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Sebastian Ness

One man found a large lump of melted gold and the haste with which he shoved it under his coat and made off was astonishing. He was chased several blocks by the police, but was not captured.

Sebastian Ness was kicking through the
Still cooling ash at First and Main
When something solid led him to the
Enticing thought that not in vain
A gloved hand might venture, bending,
To touch some mystery, depending
On fortune’s smile to turn his fate
From lead to gold, to love from hate.
The lump he lifted flamed like foil
Beneath the blue, bird-speckled skies,
And Ness took flight with silent cries
That oozed out from his soul like oil.
His feet were fleet and did not pause
To ponder morals, rights, or laws.

Furth Steps Forth

… when firemen pried up planks from the sidewalk near the north end of the block, intense heat drove them back. The basements of buildings were roaring furnaces …

Jacob Furth, dressed in tails and top hat,
was hastening across Western Avenue
when he saw smoke rising around a slat
near the curb. He hailed a fire crew
busy hauling hoses toward the dock
at Pier Two, then knelt on the boardwalk
to get a closer look. Felt the plank
for heat. As the firemen began to yank
loose the boards, Furth stepped back
to survey the entire block. Up the street
there was a shout, then a blast of heat
as the firemen fell back, their faces black
with smoke. Furth stepped forth … nervous …
the basement itself was a roaring furnace.

The Denny Party Clears a Hill

Seattle was founded by members of the Denny party, most of whom arrived at Alki Beach on November 13, 1851 and then, in April 1852, relocated to the eastern shore of Elliott Bay. With the filing of the first plats on May 23,1853, the “Town of Seattle” became official. – “Seattle: A Brief History of Its Founding”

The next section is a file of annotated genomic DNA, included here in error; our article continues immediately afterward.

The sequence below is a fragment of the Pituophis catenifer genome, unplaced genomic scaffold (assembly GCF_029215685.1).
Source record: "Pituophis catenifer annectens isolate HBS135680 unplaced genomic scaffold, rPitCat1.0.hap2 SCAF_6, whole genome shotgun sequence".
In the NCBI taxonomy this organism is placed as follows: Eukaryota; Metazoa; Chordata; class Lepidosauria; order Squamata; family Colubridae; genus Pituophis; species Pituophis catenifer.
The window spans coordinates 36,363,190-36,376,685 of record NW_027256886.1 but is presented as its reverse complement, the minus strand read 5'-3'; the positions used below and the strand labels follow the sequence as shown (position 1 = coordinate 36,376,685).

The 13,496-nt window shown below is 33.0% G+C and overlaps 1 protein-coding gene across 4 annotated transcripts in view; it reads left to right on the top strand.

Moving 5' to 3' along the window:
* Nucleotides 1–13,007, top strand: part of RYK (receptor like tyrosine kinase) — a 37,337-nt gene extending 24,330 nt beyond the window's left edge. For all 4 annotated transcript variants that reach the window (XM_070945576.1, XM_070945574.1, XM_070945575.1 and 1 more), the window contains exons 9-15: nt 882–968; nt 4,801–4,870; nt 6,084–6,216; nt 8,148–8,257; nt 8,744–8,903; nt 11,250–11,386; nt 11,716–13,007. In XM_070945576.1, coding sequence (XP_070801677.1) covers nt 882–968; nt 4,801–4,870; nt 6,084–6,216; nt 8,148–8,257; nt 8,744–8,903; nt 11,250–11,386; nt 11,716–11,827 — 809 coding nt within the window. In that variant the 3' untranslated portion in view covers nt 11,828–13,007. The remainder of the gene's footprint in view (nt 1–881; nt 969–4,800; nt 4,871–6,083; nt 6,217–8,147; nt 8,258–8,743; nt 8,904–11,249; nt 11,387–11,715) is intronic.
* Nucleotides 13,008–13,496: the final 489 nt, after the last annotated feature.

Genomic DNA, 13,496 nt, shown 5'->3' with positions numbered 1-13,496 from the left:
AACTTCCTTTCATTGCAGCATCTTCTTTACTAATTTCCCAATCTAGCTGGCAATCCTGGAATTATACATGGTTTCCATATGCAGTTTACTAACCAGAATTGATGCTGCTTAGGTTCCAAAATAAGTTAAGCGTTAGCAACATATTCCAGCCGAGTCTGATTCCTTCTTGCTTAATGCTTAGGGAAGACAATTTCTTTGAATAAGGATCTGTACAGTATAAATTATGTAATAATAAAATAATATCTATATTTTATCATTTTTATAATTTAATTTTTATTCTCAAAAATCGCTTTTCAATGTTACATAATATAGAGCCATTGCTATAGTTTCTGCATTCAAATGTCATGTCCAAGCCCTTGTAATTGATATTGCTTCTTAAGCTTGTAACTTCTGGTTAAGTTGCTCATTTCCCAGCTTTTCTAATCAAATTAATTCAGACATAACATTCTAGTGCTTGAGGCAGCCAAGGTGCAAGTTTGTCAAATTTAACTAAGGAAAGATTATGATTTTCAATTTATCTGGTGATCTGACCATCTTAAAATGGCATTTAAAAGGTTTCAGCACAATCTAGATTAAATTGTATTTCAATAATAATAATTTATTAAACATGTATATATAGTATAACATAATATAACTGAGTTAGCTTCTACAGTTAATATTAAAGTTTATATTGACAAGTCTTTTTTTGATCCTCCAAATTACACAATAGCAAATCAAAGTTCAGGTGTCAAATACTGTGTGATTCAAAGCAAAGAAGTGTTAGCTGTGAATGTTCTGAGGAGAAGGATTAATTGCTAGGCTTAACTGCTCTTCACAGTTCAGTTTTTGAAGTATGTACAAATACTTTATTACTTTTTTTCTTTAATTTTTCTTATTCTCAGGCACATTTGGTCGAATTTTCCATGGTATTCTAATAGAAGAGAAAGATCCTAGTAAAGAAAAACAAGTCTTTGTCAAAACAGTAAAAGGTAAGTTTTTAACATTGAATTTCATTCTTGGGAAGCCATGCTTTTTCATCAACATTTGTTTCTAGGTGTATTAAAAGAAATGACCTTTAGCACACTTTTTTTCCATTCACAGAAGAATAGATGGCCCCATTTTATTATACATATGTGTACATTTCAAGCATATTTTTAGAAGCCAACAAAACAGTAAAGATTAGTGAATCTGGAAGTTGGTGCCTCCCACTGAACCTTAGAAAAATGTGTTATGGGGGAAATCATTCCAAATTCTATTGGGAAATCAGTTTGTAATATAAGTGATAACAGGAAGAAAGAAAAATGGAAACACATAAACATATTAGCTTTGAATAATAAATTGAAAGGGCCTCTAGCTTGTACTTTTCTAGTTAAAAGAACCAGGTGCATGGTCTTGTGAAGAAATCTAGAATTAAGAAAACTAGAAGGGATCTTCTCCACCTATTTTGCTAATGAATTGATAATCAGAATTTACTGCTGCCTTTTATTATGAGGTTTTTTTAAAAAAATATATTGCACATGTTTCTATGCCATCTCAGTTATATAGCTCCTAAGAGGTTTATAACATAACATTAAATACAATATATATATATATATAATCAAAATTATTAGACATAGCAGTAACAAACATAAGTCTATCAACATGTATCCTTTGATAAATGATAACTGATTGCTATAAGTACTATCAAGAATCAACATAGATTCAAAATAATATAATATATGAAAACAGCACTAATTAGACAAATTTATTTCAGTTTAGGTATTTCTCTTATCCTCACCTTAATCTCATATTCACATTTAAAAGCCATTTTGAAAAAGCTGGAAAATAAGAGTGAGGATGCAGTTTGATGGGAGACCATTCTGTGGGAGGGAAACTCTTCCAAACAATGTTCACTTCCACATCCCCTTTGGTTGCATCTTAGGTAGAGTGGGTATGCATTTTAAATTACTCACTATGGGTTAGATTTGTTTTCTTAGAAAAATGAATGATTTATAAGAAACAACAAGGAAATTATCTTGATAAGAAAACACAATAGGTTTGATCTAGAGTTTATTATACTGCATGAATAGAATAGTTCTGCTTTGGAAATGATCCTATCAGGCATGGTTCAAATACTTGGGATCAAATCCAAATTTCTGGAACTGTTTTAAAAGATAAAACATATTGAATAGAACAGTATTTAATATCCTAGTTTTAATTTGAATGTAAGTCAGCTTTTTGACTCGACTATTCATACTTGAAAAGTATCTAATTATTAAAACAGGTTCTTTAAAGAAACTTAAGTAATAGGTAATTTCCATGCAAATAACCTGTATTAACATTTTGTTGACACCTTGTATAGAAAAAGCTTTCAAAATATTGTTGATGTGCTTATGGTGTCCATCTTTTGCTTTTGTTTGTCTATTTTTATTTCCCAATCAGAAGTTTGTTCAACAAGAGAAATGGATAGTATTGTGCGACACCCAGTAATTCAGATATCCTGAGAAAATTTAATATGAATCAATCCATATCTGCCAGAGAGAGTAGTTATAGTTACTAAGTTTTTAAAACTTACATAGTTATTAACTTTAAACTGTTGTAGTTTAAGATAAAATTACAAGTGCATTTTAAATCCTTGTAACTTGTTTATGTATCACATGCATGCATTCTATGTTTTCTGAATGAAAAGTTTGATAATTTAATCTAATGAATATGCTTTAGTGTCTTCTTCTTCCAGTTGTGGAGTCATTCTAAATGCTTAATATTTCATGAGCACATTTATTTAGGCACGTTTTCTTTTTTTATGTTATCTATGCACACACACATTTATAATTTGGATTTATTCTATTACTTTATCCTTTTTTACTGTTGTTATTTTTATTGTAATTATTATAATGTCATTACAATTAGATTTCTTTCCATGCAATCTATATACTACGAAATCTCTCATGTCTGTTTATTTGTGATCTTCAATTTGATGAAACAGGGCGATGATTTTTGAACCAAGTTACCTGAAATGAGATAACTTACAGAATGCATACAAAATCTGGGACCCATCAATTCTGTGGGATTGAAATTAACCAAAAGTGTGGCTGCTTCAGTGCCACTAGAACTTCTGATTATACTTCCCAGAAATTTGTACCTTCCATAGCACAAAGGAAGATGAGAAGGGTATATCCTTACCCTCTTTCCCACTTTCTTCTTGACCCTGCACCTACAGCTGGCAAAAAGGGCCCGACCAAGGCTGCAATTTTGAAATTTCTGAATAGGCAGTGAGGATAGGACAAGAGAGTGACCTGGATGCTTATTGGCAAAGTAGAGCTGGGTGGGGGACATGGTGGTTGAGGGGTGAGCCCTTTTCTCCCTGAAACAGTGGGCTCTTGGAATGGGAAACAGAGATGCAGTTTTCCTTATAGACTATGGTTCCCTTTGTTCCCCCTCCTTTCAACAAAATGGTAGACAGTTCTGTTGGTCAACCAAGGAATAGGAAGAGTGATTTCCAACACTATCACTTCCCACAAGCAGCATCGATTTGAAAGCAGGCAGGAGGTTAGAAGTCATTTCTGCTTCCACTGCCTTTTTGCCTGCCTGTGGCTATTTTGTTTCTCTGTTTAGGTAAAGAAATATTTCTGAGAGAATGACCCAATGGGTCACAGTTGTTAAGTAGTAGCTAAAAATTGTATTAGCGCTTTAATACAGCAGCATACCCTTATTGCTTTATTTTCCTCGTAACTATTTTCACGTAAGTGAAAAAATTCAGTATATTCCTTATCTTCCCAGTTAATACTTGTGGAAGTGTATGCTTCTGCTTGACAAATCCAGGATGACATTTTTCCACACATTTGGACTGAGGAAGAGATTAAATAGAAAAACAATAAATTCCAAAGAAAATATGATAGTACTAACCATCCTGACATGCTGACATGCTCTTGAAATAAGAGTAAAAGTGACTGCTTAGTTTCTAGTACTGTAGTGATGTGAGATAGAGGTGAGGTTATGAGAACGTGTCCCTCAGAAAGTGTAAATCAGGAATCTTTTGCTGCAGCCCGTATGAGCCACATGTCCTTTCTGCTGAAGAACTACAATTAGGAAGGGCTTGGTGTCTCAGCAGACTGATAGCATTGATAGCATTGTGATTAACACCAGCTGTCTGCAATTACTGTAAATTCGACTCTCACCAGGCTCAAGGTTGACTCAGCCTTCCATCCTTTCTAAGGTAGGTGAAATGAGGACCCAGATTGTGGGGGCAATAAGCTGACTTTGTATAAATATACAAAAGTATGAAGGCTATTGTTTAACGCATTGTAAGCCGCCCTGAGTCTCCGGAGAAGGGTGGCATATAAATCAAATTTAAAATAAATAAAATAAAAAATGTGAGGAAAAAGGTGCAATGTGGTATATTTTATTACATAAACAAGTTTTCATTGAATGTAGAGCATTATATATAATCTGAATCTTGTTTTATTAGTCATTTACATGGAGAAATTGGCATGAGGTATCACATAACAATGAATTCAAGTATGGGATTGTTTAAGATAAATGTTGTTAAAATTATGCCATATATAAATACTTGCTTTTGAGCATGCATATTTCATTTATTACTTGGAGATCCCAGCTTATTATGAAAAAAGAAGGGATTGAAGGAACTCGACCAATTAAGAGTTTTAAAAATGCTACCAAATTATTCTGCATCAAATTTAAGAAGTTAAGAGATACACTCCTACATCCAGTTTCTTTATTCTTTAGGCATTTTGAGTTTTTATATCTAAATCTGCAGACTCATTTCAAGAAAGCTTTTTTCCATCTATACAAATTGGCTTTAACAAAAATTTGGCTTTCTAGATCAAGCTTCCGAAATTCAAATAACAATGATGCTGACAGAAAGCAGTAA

That settled it. Our hunger beckoned
We cross the bay once winter ate
Our stores; here, clearing trees, we reckoned
To tip the balance back to what
We had in Illinois, what took us
To Alki Point, and there forsook us.
So timber shivers, cedar shakes
And lumber quivers, falls and stakes
Our claim to land. We mean to bear it
When snow and rising winds combine
To needle sighs from match-stick pine.
For future’s fire (Can man endure it?)
Ignites the morning, tree by tree,
And lights our dawning industry…

The Last Coffee

It was our final midday coffee
Before the world had singed our ears –
Then, cupboard doors flew off, and whisky
And tumbler served to douse my fears
With flame – soon shooting horizontal
Across the sky while sacramental
Destruction drapes an ashen pall.
You looked at me – and saw it all
But kept your wits and rose to gather
The full importance: “Smoke, not steam
Is now your business, Rob. The dream
Of Pontius Pilate’s wife would rather
That Rome not face that man, the Jew.
And what’ll Seattle do to you?”

Melissa’s Dream

A naked Mr. Back was courting
My hand behind your back. He slipped
His hand beneath my skirt, and hurting
He pulled it quickly back. He gripped
And held it out – all burnt and throbbing,
A hive of bees. He kept on sobbing,
“My hand! My hand!” The honey dripped